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3 Minimalistic Influencers and their Perspective on Minimalism Interior Design

In anticipation of one of Denmark’s biggest design events, 3 Days of Design, we at VOCAST have dug deeper into the world of interior design.

Today it seems people are striving towards a cleaner, less cluttered way of living and while consumerism is kicking the bucket, minimalism is stepping into its shoes.

Curious and driven by our Scandinavian roots, we set out to discover more about what makes an interior minimalistic. To help you navigate the field, we spoke with three minimalists from three separate countries who help define minimalism within their own markets.

What is Minimalism?

Most of us associate minimalism with stark white walls and grey-scale furniture. But according to our experts, American-native Willow Maurice, French Yasmina Madeyas and Swedish Fredrik Karlsson, minimalism is described to be more than just a style.

“Minimalism to me, is the simplest or the least amount of something in a given context or situation. It is very intentional, thought out, preconceived and deliberate. It is very unforgiving – if not done correctly, it will be blatantly obvious. In terms of any art form, I’d venture to say it’s harder to achieve minimalism than any other form of style,” says American, minimalistic stylist, Willow Maurice.

Yasmina Madeyas, a French minimalistic influencer, agrees but adds that minimalism is also about questioning the world and consumption you are living in.

“Minimalism is more philosophy to me and a principle in life, that you should own fewer things.”

Representing Scandinavia is the Swedish minimalistic interior stylist Fredrik Karlsson, who embraces the traditional Scandinavian sense of the term ’minimalism’.

”Minimalism to me is something very clean, but at the same time powerful. It could be everything from an amazing object like a chair in an empty room, but could likewise be someone’s tone-in-tone color palette home, with fewer but better objects in their space.”
  

Minimalism across the markets 

However, as a minimalistic brand it might be hard to know what to look for when devouring new markets. Who’s to say that minimalism looks the same wherever you go?

“Minimalism as a trend differs from person to person. Some people are into minimalism because it is stylish and not because they embrace the philosophy behind it. Of course, minimalism also appeals to some french design companies as their furniture can adapt to anyone, and fit in with more people,” Yasmina says.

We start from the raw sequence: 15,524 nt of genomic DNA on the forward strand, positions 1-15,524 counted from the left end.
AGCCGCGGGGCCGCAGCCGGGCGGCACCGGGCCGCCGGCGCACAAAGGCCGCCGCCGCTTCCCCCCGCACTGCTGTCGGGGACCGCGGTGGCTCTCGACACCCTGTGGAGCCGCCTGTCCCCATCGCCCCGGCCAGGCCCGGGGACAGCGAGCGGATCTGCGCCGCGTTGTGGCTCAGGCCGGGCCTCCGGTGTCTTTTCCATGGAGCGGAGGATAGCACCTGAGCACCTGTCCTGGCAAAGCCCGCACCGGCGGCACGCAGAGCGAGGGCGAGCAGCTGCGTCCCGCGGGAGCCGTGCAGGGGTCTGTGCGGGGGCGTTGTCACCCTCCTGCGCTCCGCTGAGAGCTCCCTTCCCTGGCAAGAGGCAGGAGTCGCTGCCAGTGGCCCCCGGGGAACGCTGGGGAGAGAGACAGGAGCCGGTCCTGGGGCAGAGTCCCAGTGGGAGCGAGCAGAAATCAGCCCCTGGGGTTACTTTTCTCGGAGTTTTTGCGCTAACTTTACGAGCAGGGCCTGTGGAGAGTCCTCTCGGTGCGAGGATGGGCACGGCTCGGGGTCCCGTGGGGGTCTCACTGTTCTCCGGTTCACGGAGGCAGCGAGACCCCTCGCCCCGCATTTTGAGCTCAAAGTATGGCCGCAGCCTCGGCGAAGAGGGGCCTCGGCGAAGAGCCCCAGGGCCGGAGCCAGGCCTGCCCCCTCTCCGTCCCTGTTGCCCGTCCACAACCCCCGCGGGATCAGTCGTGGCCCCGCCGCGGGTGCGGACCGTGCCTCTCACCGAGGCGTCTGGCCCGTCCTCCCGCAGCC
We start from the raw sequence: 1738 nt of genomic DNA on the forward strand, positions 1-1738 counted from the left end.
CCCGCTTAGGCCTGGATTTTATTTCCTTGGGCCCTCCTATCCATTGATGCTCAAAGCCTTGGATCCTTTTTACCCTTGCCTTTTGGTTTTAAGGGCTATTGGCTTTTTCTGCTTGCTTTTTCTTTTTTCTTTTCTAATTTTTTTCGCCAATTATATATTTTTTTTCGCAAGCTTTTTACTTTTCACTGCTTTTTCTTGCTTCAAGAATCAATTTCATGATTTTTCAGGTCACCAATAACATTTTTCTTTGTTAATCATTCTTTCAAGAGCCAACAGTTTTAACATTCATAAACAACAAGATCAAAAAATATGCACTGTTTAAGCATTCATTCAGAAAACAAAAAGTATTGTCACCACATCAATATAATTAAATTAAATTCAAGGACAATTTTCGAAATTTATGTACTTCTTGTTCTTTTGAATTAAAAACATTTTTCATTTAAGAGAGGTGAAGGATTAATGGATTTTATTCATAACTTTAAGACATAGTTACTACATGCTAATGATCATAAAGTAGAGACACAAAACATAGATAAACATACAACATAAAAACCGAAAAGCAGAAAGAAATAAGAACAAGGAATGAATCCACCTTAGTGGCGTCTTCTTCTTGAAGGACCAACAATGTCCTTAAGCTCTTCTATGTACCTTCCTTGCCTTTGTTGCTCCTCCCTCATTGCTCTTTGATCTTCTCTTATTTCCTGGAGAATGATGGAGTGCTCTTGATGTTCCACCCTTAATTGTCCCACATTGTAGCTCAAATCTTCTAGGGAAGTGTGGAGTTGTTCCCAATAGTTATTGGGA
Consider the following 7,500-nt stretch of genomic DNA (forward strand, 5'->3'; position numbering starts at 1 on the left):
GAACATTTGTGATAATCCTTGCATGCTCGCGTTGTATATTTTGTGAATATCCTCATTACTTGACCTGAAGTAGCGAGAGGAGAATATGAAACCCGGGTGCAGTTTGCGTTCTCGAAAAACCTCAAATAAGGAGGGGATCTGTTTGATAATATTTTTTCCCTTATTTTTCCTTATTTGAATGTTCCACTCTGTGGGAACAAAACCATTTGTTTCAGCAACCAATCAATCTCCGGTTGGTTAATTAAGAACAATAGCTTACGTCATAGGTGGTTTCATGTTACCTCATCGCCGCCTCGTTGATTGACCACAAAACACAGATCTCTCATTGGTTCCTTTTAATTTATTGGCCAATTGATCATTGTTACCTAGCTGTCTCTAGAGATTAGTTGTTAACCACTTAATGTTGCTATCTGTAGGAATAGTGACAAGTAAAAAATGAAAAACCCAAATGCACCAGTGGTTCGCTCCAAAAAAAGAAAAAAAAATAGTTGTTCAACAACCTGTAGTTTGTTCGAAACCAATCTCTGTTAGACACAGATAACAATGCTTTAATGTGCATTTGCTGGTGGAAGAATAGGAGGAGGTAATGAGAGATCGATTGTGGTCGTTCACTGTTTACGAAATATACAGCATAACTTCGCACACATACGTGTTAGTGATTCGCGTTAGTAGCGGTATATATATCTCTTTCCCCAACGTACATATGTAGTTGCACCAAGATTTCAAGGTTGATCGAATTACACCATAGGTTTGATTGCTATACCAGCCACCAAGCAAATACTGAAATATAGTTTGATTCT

”In Scandinavia, though, I think most people refer minimalism to mostly architecture and design. Scandinavian minimalism is usually seen as something modern and progressive, and is still very much influenced by Danish design,” Fredrik means.

”The minimalistic key ’less is more’ in Scandinavian countries is not generally the case in other markets. It’s imperative to look at the history of design over the years as well” Willow explains.   

”In America, the basis of design came from its colonial days, with a strong traditional influence from England. You see this in the pillar-like architecture of homes, the dark brown hues and tones, the ornamental furniture and so on! So a ”minimal” home in Los Angeles is going to differ greatly from that in a Nordic country, Denmark, for instance. Although you will still find elements in the design styles, just in another variation.”
   

How will Minimalism Evolve in the Future?

As our minimalistic insiders have explained; minimalism is more than a mere trend, but rather a philosophy and way of life. Perhaps this is a result of the ongoing environmental crisis, and people seeking to simplify their lives. But there is another aspect to minimalism; the look of it.

Willow describes how the traditional sense of minimalism, with its stark white walls and charcoal grayscale furniture pieces, is subject to change. At least visually.

”If fast forward to today, we are seeing warm beiges, taupes, and muted grays. The colors may change, decor pieces may evolve, but the root of the minimalistic ’less is more’ approach remains the same.”

”I think people nowadays have taken a step further in their minimalistic decorating, by adding more objects and mixing in colors and materials to add a warmer feeling. A ’traditional’ minimalistic home can look a little empty and cold, but by adding some warm colors you can add more personality,” Fredrik explains.

”When living somehow got complicated, it was refreshing to think of coming home to a minimal and simple interior.”

”Today I do see people minimizing their lifestyles; decluttering their homes, attempting to live more simply and so on. I’d hope that more and more will catch on to this ’trend’ of living. It’s quite liberating, to say the least,” says Willow.

”Minimalism can be a more than a trend and is for me a way of life. I sincerely hope that more people will embrace this trend of ridding themselves of things not necessary around us,” Yasmina says.

Minimalism is not only a style but a mindset that is not only exclusive to one market or one walk of life. Minimalism is ever changing and will continue to follow us throughout the future of design innovations and help inspire us as humans to live a simpler life.
     

 

Psst? Make sure you don’t miss out on Denmark’s Annual Design Event 3 days of Design. Find out more about the event, and how it could benefit your brand here!

 

VOCAST’s Swedish Curator Linnea Litsberger grew up in Shanghai, but is now based in slightly smaller Malmö. With a BA in Strategic Communication, Linnea divides her time between her great passion for communication and expression, modern dance and her little Westie.

 

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